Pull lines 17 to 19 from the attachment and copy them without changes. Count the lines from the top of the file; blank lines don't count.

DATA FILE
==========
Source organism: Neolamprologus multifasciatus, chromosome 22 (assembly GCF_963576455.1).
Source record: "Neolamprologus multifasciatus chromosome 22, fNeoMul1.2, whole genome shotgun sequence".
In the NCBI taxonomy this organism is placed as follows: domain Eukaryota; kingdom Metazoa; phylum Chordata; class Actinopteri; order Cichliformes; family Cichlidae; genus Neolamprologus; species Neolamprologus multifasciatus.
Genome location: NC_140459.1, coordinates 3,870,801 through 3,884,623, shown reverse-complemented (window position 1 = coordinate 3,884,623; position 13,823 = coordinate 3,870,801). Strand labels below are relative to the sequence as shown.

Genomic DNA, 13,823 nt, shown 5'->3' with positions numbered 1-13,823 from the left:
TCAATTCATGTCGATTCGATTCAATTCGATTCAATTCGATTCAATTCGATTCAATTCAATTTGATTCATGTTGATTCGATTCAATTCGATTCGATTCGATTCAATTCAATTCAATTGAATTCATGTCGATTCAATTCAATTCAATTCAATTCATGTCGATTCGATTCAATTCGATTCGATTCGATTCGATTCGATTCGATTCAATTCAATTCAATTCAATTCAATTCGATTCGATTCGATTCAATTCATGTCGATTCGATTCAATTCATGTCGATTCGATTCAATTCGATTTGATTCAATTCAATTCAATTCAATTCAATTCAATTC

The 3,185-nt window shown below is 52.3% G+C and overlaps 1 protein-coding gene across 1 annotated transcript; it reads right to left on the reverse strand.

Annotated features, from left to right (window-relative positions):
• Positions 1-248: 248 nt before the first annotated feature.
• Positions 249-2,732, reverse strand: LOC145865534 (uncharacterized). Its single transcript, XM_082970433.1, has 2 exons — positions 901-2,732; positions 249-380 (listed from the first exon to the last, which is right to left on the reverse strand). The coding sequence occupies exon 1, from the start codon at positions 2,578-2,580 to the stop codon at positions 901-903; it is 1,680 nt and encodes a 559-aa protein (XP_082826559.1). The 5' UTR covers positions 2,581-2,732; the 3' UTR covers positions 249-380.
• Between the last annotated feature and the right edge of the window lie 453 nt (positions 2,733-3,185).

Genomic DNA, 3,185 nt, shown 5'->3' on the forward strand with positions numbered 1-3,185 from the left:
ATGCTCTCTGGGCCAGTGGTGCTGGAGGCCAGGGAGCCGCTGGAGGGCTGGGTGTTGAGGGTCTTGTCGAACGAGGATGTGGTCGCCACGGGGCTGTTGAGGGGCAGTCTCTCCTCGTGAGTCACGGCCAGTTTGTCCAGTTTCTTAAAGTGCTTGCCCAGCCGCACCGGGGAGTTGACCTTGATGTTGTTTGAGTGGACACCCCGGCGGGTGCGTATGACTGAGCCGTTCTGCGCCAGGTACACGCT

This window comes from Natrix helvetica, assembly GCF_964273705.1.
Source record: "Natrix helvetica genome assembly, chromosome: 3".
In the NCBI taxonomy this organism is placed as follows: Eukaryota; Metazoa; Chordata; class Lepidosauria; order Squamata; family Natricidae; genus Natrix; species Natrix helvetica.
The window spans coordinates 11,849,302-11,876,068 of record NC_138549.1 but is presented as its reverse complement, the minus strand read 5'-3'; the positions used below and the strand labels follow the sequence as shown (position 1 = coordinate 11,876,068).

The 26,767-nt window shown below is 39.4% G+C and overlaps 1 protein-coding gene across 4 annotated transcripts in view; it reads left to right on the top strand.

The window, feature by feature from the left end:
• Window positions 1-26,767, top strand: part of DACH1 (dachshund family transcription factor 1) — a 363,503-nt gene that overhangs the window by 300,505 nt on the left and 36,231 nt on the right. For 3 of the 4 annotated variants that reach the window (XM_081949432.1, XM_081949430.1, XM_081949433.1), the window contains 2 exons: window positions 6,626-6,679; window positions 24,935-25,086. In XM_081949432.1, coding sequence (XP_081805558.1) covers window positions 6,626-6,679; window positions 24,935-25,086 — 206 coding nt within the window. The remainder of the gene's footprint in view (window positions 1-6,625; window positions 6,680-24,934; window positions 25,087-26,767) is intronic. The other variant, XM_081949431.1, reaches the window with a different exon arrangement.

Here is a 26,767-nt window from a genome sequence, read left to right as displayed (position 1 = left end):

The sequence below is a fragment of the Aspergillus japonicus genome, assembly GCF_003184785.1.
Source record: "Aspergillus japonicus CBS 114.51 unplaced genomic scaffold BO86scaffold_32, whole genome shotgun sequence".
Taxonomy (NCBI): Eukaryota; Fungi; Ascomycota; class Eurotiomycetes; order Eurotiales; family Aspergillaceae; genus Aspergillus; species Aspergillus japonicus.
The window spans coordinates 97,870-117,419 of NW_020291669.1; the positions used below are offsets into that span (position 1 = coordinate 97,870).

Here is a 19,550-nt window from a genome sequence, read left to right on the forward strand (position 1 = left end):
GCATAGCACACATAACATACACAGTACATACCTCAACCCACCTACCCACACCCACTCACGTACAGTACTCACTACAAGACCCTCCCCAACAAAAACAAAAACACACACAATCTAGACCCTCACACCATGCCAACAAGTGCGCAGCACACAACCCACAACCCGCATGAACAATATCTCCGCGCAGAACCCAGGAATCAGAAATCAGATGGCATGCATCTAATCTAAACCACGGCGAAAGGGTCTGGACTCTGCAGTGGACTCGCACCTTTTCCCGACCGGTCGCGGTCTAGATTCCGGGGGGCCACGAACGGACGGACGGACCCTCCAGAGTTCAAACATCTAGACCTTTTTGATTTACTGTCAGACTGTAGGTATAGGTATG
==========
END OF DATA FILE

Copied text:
The window spans coordinates 11,849,302-11,876,068 of record NC_138549.1 but is presented as its reverse complement, the minus strand read 5'-3'; the positions used below and the strand labels follow the sequence as shown (position 1 = coordinate 11,876,068).

The 26,767-nt window shown below is 39.4% G+C and overlaps 1 protein-coding gene across 4 annotated transcripts in view; it reads left to right on the top strand.

The window, feature by feature from the left end: